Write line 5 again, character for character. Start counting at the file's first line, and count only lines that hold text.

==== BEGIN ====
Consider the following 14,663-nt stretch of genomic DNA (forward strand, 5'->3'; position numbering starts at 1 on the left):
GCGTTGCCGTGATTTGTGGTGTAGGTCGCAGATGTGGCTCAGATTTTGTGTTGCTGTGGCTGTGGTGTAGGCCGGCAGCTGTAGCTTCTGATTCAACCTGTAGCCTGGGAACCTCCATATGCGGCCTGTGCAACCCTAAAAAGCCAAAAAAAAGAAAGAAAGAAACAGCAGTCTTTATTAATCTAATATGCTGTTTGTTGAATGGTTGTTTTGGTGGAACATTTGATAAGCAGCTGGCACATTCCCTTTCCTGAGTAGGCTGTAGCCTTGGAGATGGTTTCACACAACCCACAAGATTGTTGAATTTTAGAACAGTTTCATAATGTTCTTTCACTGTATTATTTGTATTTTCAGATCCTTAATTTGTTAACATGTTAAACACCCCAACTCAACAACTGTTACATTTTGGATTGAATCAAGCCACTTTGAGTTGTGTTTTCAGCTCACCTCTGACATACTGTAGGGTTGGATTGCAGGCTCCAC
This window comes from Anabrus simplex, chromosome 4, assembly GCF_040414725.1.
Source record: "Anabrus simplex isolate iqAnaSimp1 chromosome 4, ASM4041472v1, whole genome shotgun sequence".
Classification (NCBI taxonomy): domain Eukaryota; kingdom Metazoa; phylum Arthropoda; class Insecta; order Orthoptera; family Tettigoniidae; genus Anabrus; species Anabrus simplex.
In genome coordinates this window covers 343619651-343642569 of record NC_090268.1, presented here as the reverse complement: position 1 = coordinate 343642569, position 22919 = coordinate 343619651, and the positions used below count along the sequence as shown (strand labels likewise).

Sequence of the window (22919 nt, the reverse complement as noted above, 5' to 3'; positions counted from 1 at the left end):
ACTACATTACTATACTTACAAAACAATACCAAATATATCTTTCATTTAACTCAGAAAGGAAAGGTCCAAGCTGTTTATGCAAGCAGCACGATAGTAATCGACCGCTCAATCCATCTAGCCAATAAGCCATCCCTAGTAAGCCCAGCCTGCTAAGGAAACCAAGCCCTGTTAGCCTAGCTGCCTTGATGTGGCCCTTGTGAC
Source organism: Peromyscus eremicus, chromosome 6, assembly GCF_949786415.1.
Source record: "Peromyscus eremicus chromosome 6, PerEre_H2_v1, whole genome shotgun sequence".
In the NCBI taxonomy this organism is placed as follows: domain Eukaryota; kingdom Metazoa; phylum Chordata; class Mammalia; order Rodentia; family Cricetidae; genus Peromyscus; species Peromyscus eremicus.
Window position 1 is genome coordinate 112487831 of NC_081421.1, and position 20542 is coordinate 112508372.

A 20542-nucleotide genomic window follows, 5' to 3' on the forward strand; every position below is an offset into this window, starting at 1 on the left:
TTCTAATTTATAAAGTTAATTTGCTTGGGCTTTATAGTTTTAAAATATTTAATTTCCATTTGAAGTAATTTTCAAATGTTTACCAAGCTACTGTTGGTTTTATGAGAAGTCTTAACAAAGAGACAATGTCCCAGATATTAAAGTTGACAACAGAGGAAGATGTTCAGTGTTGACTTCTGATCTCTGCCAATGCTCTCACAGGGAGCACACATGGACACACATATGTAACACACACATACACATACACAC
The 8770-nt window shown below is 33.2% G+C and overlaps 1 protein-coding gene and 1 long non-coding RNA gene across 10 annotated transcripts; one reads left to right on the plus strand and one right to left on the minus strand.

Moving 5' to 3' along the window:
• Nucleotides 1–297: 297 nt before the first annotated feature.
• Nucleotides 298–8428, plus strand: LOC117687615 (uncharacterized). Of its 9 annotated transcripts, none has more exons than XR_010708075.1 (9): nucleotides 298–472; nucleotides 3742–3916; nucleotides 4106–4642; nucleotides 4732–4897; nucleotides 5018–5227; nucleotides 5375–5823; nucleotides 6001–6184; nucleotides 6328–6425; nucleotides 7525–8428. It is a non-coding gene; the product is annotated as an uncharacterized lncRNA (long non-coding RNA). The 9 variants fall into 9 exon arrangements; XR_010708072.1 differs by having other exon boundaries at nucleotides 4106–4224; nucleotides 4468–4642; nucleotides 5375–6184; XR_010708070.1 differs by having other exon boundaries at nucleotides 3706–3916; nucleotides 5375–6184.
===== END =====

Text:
Classification (NCBI taxonomy): domain Eukaryota; kingdom Metazoa; phylum Arthropoda; class Insecta; order Orthoptera; family Tettigoniidae; genus Anabrus; species Anabrus simplex.